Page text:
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Friday, October 26, 2007


This Life column from Day and Night in today's Irish Independent

Guess what my pick is for movie scene of the year. The awesome Dunkirk panorama in Atonement? The pants-wettingly intense Waterloo Station segment of The Bourne Ultimatum? Every single frame of Ratatouille?

No, no and no. I'm plumping for that scene in Knocked Up where Leslie Mann unleashes a tirade of abuse at a snotty bouncer who won't let her character into a nightclub. When I saw that, I nearly had to be strapped down in order to stop me from jumping up in the middle ofthe film, and sassily shouting, 'You go girl!', all while making animated snapping movements with my fingers.

We all have had our run-ins with rude and obstinate door staff and bouncers. Show me someone who goes out on a regular basis who hasn't had at least six infuriating experiences with bouncers and I'll show you someone who obviously drinks so much that they've blocked out the said encounters.

People point to George Dubious Bush or Vladimir Putin as examples of how absolute power can corrupt absolutely. Well, we have mini-Bushs and Putins on the doors of every bar and club on earth. Granted, there are some bouncers who wield their power benevolently, but there are twice as many who go insane on their power trips, the ones who cackle maniacally while stroking a cat as they watch mile-long queues form outside their superbars or clubs for no other reason than to make the place look more popular and fabulous than it really is.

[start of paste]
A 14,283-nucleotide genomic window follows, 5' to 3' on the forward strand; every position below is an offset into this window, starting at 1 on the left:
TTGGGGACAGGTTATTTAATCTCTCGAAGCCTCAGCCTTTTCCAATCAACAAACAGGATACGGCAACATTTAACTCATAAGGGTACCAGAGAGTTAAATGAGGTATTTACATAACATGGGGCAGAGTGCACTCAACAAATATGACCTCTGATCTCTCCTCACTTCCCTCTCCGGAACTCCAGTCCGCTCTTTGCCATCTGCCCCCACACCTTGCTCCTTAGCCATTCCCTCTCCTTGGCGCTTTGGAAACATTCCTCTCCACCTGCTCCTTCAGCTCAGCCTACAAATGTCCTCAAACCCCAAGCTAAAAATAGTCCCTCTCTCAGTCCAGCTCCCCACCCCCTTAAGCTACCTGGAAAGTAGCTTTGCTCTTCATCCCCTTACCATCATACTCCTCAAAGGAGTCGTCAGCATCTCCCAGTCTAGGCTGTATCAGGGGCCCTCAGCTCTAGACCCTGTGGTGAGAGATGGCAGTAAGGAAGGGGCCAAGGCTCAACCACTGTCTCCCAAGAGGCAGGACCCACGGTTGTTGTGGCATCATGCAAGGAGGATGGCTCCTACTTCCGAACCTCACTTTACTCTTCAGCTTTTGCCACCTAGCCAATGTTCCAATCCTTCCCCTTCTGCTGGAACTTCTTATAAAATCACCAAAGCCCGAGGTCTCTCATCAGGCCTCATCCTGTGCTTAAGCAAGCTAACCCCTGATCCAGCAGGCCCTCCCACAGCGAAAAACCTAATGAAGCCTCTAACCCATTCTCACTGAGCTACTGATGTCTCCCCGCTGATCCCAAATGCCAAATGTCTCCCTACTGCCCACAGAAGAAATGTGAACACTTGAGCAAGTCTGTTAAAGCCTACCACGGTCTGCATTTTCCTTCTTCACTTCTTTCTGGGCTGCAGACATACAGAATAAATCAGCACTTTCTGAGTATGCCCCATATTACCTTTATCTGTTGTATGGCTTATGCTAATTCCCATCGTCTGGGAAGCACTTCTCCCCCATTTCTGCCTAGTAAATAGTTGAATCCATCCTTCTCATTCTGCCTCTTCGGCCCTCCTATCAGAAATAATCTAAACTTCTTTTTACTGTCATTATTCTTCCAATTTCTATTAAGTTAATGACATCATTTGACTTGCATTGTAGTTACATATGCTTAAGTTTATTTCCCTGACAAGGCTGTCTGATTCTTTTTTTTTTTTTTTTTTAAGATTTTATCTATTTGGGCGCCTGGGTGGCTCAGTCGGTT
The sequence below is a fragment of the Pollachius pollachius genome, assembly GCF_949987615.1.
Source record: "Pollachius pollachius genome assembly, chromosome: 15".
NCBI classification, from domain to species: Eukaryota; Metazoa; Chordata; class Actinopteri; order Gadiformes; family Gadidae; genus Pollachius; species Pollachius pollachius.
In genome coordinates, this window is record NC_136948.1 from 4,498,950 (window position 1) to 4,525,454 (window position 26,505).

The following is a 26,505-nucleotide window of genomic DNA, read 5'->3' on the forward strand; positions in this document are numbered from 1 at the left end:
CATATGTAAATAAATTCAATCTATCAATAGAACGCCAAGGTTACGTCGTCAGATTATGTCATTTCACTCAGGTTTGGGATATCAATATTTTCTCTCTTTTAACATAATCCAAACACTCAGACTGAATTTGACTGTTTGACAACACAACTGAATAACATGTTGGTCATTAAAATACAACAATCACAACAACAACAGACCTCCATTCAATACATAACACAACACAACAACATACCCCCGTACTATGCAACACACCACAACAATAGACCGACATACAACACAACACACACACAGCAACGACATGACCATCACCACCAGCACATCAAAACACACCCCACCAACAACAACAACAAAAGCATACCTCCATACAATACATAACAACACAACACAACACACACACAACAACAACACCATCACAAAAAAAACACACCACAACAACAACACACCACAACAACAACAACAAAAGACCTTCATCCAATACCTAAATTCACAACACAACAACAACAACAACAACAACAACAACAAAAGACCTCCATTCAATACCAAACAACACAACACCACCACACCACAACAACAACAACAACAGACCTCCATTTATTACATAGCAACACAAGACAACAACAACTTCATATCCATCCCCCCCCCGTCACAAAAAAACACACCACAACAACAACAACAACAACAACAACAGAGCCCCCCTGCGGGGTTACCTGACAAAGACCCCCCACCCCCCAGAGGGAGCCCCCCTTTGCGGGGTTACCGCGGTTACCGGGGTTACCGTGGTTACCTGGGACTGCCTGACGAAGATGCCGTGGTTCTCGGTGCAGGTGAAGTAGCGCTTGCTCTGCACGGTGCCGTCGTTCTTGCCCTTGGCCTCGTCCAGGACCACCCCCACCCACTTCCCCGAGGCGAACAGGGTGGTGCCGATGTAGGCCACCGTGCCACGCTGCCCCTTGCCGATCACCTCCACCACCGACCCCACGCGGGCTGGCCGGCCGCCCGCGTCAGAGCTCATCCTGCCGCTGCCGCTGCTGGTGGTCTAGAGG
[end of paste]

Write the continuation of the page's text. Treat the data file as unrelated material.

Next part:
That kind of petty behaviour I can just about tolerate. It's the rudeness that I can't stand. And I think I found the all time champs in that regard while on a weekend away to London a fortnight ago.

Our nightclub of choice that night was hosting a major girl group so we expected there to be crowds. The queue was manageable, but when we got to the top, some lovely lady with a clipboard barked at me, 'How many in your group, love?'. 'Five', I replied, presumably in some rare Inuit dialect thatI didn't know I possessed, because she glowered at me and repeated very slowly, 'How many in your group, are you deaf?'

Now if it had been an episode of Ally McBeal, that would have been the point where I fantasised about biting off her head and then using it as a sled to ride down the side of a craggy mountain. Instead I patiently repeated, 'Five' and she rolled her eyes and growled at us to go around the corner into another queue.

Except there was no other queue. It was more like an enclosed pen for grazing cattle, which, it turns out, is the best metaphor for our general treatment that night. We were herded inside, and literally pushed along by an army of staff who prodded us like cows at the mart and bellowed orders at us all like we were the fresh meat arriving on our first day at Shawshank.

When the gig ended, we went out for a cigarette, and were again shouted at for daring to ask for a stamp to get out. But when we all got out, they wouldn't let us back in, saying the club was too full!

I could go on, but space and rising blood pressure are constraining me. My point is that this club was a perfect demonstration of what happens when a place becomes successful: inevitable complacency and arrogance. Why bother treating people as humans anymore? We're just commodities afterall. Move along now cattle. Moo!

I tell you, that whole experience was so traumatising that I had to double my vodka intake once I got inside. So like a mindless bovine, I played right into their hands and was milked for all I was worth.

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